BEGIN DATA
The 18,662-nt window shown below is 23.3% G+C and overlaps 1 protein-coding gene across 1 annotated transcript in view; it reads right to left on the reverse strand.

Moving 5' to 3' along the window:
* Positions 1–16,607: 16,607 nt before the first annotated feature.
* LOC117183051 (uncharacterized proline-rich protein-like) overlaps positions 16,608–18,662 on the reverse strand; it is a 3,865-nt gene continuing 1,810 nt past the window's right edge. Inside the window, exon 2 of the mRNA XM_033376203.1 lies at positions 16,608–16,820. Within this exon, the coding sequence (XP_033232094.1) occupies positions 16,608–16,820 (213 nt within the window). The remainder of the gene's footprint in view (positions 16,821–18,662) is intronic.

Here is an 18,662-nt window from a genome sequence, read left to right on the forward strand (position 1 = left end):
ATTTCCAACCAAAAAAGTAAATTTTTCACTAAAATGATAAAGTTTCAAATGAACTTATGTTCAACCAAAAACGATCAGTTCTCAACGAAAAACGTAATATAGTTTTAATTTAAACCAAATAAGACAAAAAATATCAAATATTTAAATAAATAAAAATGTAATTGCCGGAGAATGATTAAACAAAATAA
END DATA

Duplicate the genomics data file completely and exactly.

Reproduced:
The 18,662-nt window shown below is 23.3% G+C and overlaps 1 protein-coding gene across 1 annotated transcript in view; it reads right to left on the reverse strand.

Moving 5' to 3' along the window:
* Positions 1–16,607: 16,607 nt before the first annotated feature.
* LOC117183051 (uncharacterized proline-rich protein-like) overlaps positions 16,608–18,662 on the reverse strand; it is a 3,865-nt gene continuing 1,810 nt past the window's right edge. Inside the window, exon 2 of the mRNA XM_033376203.1 lies at positions 16,608–16,820. Within this exon, the coding sequence (XP_033232094.1) occupies positions 16,608–16,820 (213 nt within the window). The remainder of the gene's footprint in view (positions 16,821–18,662) is intronic.

Here is an 18,662-nt window from a genome sequence, read left to right on the forward strand (position 1 = left end):
ATTTCCAACCAAAAAAGTAAATTTTTCACTAAAATGATAAAGTTTCAAATGAACTTATGTTCAACCAAAAACGATCAGTTCTCAACGAAAAACGTAATATAGTTTTAATTTAAACCAAATAAGACAAAAAATATCAAATATTTAAATAAATAAAAATGTAATTGCCGGAGAATGATTAAACAAAATAA